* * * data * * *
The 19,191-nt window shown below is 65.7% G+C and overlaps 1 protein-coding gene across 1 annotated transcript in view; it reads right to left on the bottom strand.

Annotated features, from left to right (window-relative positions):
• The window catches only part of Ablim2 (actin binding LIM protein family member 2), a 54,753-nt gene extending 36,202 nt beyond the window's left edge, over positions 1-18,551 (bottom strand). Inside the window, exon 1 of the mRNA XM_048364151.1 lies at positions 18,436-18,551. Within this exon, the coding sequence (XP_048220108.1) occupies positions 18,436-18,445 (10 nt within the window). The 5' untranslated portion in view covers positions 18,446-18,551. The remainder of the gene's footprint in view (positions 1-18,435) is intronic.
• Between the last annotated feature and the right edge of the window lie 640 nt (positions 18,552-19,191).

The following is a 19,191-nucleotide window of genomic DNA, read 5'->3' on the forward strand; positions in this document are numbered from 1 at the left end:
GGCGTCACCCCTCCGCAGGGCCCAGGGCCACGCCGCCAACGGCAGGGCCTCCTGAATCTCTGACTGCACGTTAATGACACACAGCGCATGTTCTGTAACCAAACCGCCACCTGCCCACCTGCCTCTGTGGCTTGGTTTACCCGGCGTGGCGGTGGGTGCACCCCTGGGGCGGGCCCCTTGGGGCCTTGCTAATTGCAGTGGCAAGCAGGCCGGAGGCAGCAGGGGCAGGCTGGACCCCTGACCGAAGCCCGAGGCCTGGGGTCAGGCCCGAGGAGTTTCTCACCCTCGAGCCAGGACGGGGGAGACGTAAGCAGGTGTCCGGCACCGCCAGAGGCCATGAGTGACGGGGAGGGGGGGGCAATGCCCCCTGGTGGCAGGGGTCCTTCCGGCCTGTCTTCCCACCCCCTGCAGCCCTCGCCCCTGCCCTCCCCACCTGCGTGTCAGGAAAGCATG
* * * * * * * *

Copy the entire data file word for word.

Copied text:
The 19,191-nt window shown below is 65.7% G+C and overlaps 1 protein-coding gene across 1 annotated transcript in view; it reads right to left on the bottom strand.

Annotated features, from left to right (window-relative positions):
• The window catches only part of Ablim2 (actin binding LIM protein family member 2), a 54,753-nt gene extending 36,202 nt beyond the window's left edge, over positions 1-18,551 (bottom strand). Inside the window, exon 1 of the mRNA XM_048364151.1 lies at positions 18,436-18,551. Within this exon, the coding sequence (XP_048220108.1) occupies positions 18,436-18,445 (10 nt within the window). The 5' untranslated portion in view covers positions 18,446-18,551. The remainder of the gene's footprint in view (positions 1-18,435) is intronic.
• Between the last annotated feature and the right edge of the window lie 640 nt (positions 18,552-19,191).

The following is a 19,191-nucleotide window of genomic DNA, read 5'->3' on the forward strand; positions in this document are numbered from 1 at the left end:
GGCGTCACCCCTCCGCAGGGCCCAGGGCCACGCCGCCAACGGCAGGGCCTCCTGAATCTCTGACTGCACGTTAATGACACACAGCGCATGTTCTGTAACCAAACCGCCACCTGCCCACCTGCCTCTGTGGCTTGGTTTACCCGGCGTGGCGGTGGGTGCACCCCTGGGGCGGGCCCCTTGGGGCCTTGCTAATTGCAGTGGCAAGCAGGCCGGAGGCAGCAGGGGCAGGCTGGACCCCTGACCGAAGCCCGAGGCCTGGGGTCAGGCCCGAGGAGTTTCTCACCCTCGAGCCAGGACGGGGGAGACGTAAGCAGGTGTCCGGCACCGCCAGAGGCCATGAGTGACGGGGAGGGGGGGGCAATGCCCCCTGGTGGCAGGGGTCCTTCCGGCCTGTCTTCCCACCCCCTGCAGCCCTCGCCCCTGCCCTCCCCACCTGCGTGTCAGGAAAGCATG